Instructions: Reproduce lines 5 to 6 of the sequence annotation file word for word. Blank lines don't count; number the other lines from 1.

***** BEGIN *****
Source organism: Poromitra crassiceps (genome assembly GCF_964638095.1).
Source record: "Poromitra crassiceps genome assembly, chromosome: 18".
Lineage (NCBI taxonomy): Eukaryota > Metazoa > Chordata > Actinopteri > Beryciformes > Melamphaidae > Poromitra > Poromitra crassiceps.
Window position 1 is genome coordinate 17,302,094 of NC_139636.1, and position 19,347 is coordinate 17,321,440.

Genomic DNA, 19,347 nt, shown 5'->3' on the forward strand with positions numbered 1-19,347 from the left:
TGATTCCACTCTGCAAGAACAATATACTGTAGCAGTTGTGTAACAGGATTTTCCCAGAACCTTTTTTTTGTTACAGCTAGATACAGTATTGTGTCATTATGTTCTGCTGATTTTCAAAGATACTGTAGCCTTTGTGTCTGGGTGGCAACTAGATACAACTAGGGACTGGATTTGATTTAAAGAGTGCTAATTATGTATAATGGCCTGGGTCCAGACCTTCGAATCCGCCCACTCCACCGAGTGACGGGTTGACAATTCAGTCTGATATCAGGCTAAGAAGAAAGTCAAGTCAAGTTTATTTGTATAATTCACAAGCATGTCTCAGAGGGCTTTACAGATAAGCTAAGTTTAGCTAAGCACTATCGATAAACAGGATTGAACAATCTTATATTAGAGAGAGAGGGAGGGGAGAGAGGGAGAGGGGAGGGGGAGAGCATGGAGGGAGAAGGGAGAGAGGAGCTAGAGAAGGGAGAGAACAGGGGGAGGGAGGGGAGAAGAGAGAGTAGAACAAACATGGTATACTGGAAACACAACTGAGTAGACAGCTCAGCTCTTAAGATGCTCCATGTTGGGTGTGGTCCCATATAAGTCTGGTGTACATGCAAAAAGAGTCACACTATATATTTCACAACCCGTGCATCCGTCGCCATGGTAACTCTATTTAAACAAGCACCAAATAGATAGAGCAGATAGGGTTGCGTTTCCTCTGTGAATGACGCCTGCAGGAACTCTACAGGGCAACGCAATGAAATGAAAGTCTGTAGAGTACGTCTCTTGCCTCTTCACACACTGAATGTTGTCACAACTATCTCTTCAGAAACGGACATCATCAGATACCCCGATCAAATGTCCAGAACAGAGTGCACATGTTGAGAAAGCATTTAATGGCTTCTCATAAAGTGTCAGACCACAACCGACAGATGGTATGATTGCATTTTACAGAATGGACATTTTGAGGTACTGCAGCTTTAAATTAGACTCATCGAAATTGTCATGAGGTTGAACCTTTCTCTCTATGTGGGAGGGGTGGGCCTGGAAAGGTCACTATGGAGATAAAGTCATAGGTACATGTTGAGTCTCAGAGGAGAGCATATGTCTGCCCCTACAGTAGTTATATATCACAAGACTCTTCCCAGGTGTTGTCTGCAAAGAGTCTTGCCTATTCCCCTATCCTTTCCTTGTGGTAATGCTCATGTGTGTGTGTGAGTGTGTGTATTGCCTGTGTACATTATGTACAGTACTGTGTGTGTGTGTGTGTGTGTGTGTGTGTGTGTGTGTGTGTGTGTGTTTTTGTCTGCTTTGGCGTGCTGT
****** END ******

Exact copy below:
Genomic DNA, 19,347 nt, shown 5'->3' on the forward strand with positions numbered 1-19,347 from the left:
TGATTCCACTCTGCAAGAACAATATACTGTAGCAGTTGTGTAACAGGATTTTCCCAGAACCTTTTTTTTGTTACAGCTAGATACAGTATTGTGTCATTATGTTCTGCTGATTTTCAAAGATACTGTAGCCTTTGTGTCTGGGTGGCAACTAGATACAACTAGGGACTGGATTTGATTTAAAGAGTGCTAATTATGTATAATGGCCTGGGTCCAGACCTTCGAATCCGCCCACTCCACCGAGTGACGGGTTGACAATTCAGTCTGATATCAGGCTAAGAAGAAAGTCAAGTCAAGTTTATTTGTATAATTCACAAGCATGTCTCAGAGGGCTTTACAGATAAGCTAAGTTTAGCTAAGCACTATCGATAAACAGGATTGAACAATCTTATATTAGAGAGAGAGGGAGGGGAGAGAGGGAGAGGGGAGGGGGAGAGCATGGAGGGAGAAGGGAGAGAGGAGCTAGAGAAGGGAGAGAACAGGGGGAGGGAGGGGAGAAGAGAGAGTAGAACAAACATGGTATACTGGAAACACAACTGAGTAGACAGCTCAGCTCTTAAGATGCTCCATGTTGGGTGTGGTCCCATATAAGTCTGGTGTACATGCAAAAAGAGTCACACTATATATTTCACAACCCGTGCATCCGTCGCCATGGTAACTCTATTTAAACAAGCACCAAATAGATAGAGCAGATAGGGTTGCGTTTCCTCTGTGAATGACGCCTGCAGGAACTCTACAGGGCAACGCAATGAAATGAAAGTCTGTAGAGTACGTCTCTTGCCTCTTCACACACTGAATGTTGTCACAACTATCTCTTCAGAAACGGACATCATCAGATACCCCGATCAAATGTCCAGAACAGAGTGCACATGTTGAGAAAGCATTTAATGGCTTCTCATAAAGTGTCAGACCACAACCGACAGATGGTATGATTGCATTTTACAGAATGGACATTTTGAGGTACTGCAGCTTTAAATTAGACTCATCGAAATTGTCATGAGGTTGAACCTTTCTCTCTATGTGGGAGGGGTGGGCCTGGAAAGGTCACTATGGAGATAAAGTCATAGGTACATGTTGAGTCTCAGAGGAGAGCATATGTCTGCCCCTACAGTAGTTATATATCACAAGACTCTTCCCAGGTGTTGTCTGCAAAGAGTCTTGCCTATTCCCCTATCCTTTCCTTGTGGTAATGCTCATGTGTGTGTGTGAGTGTGTGTATTGCCTGTGTACATTATGTACAGTACTGTGTGTGTGTGTGTGTGTGTGTGTGTGTGTGTGTGTGTGTGTGTGTTTTTGTCTGCTTTGGCGTGCTGT